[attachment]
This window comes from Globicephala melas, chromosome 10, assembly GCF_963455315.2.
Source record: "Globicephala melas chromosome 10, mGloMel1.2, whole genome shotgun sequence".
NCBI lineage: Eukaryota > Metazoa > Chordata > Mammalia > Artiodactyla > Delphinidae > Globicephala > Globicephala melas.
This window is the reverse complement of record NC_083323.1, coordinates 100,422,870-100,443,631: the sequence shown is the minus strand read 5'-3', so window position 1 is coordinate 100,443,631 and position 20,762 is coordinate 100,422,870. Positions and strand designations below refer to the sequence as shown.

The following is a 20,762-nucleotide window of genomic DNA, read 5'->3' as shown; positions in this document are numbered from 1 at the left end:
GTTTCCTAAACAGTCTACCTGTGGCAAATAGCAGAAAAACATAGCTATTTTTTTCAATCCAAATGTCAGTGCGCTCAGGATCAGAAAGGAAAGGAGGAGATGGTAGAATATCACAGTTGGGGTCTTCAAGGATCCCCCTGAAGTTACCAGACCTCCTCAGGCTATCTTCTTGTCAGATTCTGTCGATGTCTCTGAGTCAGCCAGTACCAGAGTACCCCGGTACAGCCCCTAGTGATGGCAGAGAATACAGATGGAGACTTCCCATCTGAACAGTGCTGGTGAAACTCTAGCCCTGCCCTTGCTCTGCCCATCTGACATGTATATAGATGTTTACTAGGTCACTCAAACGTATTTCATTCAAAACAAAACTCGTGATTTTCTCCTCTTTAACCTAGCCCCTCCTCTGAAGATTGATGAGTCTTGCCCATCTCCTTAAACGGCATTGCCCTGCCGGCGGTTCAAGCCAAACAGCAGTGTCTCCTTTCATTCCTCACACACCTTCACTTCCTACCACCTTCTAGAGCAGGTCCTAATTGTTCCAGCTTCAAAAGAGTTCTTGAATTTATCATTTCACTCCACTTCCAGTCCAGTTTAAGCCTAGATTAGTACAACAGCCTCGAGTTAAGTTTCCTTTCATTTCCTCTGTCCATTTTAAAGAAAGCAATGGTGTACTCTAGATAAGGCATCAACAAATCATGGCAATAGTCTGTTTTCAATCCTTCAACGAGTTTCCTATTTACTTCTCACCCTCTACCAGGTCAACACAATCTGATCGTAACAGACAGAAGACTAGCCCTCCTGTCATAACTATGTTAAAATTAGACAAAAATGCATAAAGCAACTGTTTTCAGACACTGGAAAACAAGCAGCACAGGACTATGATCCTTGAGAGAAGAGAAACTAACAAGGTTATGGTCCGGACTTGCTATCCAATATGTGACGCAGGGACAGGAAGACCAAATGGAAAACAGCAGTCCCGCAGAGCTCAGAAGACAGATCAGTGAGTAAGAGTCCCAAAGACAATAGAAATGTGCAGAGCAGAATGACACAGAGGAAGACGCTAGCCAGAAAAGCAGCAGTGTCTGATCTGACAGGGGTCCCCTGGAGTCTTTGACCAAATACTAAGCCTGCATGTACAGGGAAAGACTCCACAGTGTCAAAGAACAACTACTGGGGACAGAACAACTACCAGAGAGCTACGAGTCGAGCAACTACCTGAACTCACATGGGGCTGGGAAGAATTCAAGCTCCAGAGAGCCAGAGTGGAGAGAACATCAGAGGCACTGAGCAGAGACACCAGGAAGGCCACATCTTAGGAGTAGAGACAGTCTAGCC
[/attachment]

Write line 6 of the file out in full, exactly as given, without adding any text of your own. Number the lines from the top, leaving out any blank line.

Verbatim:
GTTTCCTAAACAGTCTACCTGTGGCAAATAGCAGAAAAACATAGCTATTTTTTTCAATCCAAATGTCAGTGCGCTCAGGATCAGAAAGGAAAGGAGGAGATGGTAGAATATCACAGTTGGGGTCTTCAAGGATCCCCCTGAAGTTACCAGACCTCCTCAGGCTATCTTCTTGTCAGATTCTGTCGATGTCTCTGAGTCAGCCAGTACCAGAGTACCCCGGTACAGCCCCTAGTGATGGCAGAGAATACAGATGGAGACTTCCCATCTGAACAGTGCTGGTGAAACTCTAGCCCTGCCCTTGCTCTGCCCATCTGACATGTATATAGATGTTTACTAGGTCACTCAAACGTATTTCATTCAAAACAAAACTCGTGATTTTCTCCTCTTTAACCTAGCCCCTCCTCTGAAGATTGATGAGTCTTGCCCATCTCCTTAAACGGCATTGCCCTGCCGGCGGTTCAAGCCAAACAGCAGTGTCTCCTTTCATTCCTCACACACCTTCACTTCCTACCACCTTCTAGAGCAGGTCCTAATTGTTCCAGCTTCAAAAGAGTTCTTGAATTTATCATTTCACTCCACTTCCAGTCCAGTTTAAGCCTAGATTAGTACAACAGCCTCGAGTTAAGTTTCCTTTCATTTCCTCTGTCCATTTTAAAGAAAGCAATGGTGTACTCTAGATAAGGCATCAACAAATCATGGCAATAGTCTGTTTTCAATCCTTCAACGAGTTTCCTATTTACTTCTCACCCTCTACCAGGTCAACACAATCTGATCGTAACAGACAGAAGACTAGCCCTCCTGTCATAACTATGTTAAAATTAGACAAAAATGCATAAAGCAACTGTTTTCAGACACTGGAAAACAAGCAGCACAGGACTATGATCCTTGAGAGAAGAGAAACTAACAAGGTTATGGTCCGGACTTGCTATCCAATATGTGACGCAGGGACAGGAAGACCAAATGGAAAACAGCAGTCCCGCAGAGCTCAGAAGACAGATCAGTGAGTAAGAGTCCCAAAGACAATAGAAATGTGCAGAGCAGAATGACACAGAGGAAGACGCTAGCCAGAAAAGCAGCAGTGTCTGATCTGACAGGGGTCCCCTGGAGTCTTTGACCAAATACTAAGCCTGCATGTACAGGGAAAGACTCCACAGTGTCAAAGAACAACTACTGGGGACAGAACAACTACCAGAGAGCTACGAGTCGAGCAACTACCTGAACTCACATGGGGCTGGGAAGAATTCAAGCTCCAGAGAGCCAGAGTGGAGAGAACATCAGAGGCACTGAGCAGAGACACCAGGAAGGCCACATCTTAGGAGTAGAGACAGTCTAGCC